São Paulo, birthplace of identical twins Otavio and Gustavo Pandolfo (or OSGEMEOS, pronounced “ose zhe’-mee-ose” and Portuguese for “the twins”) might be the only city in the world that can claim the street art brothers as natives—but it shares their art with the rest of the world. Since the ’80s, when they first began painting the walls of Cambuci—a São Paulo neighborhood once filled with hip-hop and b-boy dancing and still inscribed with their ubiquitous markings—OSGEMEOS has taken a world tour; and their work, best known for colossal characters with wide-set eyes and yellow skin, has left a trail. Beginning in Brazil, where they once painted the length of an entire train, they’ve traversed the world: in Athens to paint a mural for the 2004 Olympics; London, to cover the façade of the prestigious Tate Modern; Scotland, to paint an 800-year-old castle in psychedelic graffiti; and New York City, to hit the landmark wall at Houston and Bowery (first painted by Keith Haring in ’82) with a mural commissioned by Jeffrey Deitch in ’09. (And nearby, their work hangs in the studio of artist and friend JR.) During last fall’s Frieze London, they ranked first place for most popular work at the fair; and this week, as the fair circuit hits São Paulo for SP-Arte, we checked in with the brothers to reflect on the Brazilian city they’ve called home for 40 years and a street art culture they’ve largely defined.
Artsy: Can you describe the São Paulo that you knew growing up, and how it might have inspired you to begin making art?
OSGEMEOS: Being born in São Paulo exposed us to an environment full of creativity; we had lots of fun in the streets of our neighborhood Cambuci! There, the hip-hop culture was very strong during the ’80s, putting us in contact with various types of art like music (hip-hop), dance (b-boy) and paintings (graffiti). We felt the need to show this to people—through our art. All this happened very naturally to us, like meditating and getting in contact with our spiritual side. São Paulo is a very creative city. In several segments, we grew up learning a lot about improvisation, how to work with only a little and do a lot—to filter things and return it to people in a positive way!
Artsy: Your work first became known on the streets of São Paulo—and later on Brazilian trains, and now scales public walls and galleries and museums all over the world. What are some of the most memorable works you’ve made in São Paulo—from your earliest days painting in the streets to more recent projects?
OSGEMEOS: We believe that everything we do—from a simple drawing in a notebook, a giant on the outside of a huge building, to our work in institutions such as galleries and museums—it is all connected, part of a balance, of a bigger context. It is almost like we live in a big stage, and we consider all the elements memorable and important. In a museum, between white walls, we can open a window to our universe and completely transform the space without sculptures and installations. For us, our universe is playful and we are very happy to be able to translate it to everyone else in a palpable way. This is such an important goal of our art, to allow people to forget for some time about the real life problems, and dive into our universe. We believe that everyone has a playful side, which sometimes life just takes away from us. For this reason, every work and exhibition we have done in São Paulo is very important to us. Our last exhibition in the city for example, “Vertigem,” in 2009, brought so many people to the museum—people of all tribes and social conditions.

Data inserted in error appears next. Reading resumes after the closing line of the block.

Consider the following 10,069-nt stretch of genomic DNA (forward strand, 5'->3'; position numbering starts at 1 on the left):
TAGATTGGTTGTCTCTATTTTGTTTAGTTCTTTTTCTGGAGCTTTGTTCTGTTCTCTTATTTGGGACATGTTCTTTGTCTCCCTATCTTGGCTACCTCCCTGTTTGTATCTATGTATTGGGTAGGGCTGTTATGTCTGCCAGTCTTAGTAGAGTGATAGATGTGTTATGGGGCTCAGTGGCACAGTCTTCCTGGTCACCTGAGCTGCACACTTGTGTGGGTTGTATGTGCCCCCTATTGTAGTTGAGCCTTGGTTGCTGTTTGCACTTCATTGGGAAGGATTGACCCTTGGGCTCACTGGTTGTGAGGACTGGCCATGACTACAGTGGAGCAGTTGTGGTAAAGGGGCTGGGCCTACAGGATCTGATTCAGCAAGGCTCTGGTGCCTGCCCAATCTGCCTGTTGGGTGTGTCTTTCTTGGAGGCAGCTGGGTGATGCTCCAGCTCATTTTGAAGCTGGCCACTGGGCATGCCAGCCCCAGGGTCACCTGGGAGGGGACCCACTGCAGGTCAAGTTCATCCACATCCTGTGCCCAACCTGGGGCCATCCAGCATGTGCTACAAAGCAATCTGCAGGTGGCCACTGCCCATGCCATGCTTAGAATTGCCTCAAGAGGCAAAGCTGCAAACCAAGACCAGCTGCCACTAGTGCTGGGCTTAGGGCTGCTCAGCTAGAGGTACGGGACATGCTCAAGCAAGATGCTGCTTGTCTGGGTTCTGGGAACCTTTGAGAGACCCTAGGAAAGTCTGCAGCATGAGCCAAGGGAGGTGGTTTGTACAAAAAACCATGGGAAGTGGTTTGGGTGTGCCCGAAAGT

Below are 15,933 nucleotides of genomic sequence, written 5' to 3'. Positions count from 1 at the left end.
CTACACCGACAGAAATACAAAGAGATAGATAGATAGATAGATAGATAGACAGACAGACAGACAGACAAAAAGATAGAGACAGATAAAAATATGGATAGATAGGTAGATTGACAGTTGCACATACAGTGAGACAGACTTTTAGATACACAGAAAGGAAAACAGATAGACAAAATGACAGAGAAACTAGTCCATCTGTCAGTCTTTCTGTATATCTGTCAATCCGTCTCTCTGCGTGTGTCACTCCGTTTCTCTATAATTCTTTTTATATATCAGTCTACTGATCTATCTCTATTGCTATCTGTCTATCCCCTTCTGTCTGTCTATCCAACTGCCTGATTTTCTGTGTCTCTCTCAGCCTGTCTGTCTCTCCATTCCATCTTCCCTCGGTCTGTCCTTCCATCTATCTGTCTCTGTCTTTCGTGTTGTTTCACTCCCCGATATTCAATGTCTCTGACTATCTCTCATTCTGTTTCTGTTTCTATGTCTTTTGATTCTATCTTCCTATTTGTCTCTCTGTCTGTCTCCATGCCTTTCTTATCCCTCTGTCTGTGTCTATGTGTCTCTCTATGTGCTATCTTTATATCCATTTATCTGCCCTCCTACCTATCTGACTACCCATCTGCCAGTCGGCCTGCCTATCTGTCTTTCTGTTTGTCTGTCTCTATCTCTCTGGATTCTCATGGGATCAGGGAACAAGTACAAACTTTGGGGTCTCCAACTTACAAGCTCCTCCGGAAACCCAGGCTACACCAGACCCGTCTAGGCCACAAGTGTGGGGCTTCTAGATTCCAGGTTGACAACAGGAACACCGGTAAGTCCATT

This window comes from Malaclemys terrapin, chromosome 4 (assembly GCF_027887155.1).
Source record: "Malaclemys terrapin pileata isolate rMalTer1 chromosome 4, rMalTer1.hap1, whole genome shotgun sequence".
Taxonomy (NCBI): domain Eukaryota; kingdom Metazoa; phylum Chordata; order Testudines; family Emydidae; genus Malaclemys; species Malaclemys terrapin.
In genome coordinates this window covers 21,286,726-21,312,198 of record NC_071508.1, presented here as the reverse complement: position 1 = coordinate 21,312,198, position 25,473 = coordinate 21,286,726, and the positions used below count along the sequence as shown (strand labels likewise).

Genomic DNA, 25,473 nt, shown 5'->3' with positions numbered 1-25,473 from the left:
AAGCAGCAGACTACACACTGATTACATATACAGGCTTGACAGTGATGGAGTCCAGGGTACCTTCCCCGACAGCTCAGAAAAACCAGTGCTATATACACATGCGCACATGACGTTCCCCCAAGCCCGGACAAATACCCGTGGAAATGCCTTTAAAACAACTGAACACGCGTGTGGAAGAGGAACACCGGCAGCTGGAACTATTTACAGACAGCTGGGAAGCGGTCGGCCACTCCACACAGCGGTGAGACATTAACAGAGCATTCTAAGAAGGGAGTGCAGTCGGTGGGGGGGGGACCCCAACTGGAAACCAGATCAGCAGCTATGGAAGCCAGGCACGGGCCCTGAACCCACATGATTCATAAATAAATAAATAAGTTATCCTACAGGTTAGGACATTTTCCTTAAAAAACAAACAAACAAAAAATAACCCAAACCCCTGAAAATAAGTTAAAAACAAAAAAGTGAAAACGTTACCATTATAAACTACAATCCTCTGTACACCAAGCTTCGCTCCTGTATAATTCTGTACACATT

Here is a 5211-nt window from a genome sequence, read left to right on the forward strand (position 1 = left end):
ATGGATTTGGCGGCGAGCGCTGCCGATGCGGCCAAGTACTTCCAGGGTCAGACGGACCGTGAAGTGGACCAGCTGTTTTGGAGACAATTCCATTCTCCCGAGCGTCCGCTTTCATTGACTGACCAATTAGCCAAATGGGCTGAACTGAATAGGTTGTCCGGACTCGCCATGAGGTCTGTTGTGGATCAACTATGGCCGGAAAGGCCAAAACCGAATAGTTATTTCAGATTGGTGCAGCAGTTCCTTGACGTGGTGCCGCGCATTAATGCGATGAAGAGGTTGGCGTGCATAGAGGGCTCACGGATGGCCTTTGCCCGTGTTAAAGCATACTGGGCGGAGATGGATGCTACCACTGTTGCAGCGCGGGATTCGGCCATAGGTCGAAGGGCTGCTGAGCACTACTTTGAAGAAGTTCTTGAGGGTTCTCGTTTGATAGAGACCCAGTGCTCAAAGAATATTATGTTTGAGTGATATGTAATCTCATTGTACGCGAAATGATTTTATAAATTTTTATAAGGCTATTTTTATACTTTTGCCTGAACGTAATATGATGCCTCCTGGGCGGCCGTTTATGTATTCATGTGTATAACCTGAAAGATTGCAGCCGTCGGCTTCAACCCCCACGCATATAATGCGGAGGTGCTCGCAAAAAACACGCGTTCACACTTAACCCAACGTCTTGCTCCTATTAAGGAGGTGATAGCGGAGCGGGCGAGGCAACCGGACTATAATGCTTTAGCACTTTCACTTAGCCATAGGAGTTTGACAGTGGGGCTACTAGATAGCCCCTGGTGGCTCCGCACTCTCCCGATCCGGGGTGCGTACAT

Artsy: What is it like to live in São Paulo as an artist? Where is your studio located?
OSGEMEOS: To live in São Paulo means to survive every day, to absorb the city and give back to it what it offers us. São Paulo made us what we are—we chose to use the city, instead of allowing it to use us. We see it as our extended studio.
Artsy: What is exciting in the Brazilian art scene right now? How does it compare to other cities around the world?
OSGEMEOS: Brazil is such a rich country in terms of culture. Our people are so creative that we are often so touched by simple details—plaques painted in a bar, the ornaments hand painted on a truck, the way that cardboard collectors interfere artistically with their carts, between other millions of details offered by the city. We think that a big difference between Brazil and other countries is the freedom we have here... we have a lot of freedom to create and be ourselves! São Paulo has an amazing contemporary scene, and lots of artists that interfere in the urban space are now also developing a parallel work with galleries and museums, like Nina Pandolfo, Finok and Nunca. São Paulo is a chaotic city in constant transformation, and now a new generation of artists is choosing to transform the chaotic experiences in amazing works.
Artsy: What projects are you currently working on?
OSGEMEOS: We have a big exhibition in production to be opened in the end of June at Galpão Fortes Vilaça, the shed of the Fortes Vilaça Gallery. We are putting all of our energy into this project; we are showing many new works, challenging sculptures, and it will certainly be an immersion in our universe—we are very glad to be able to open our portals once more!
All images copyright Ig. Aronovich/ Lostart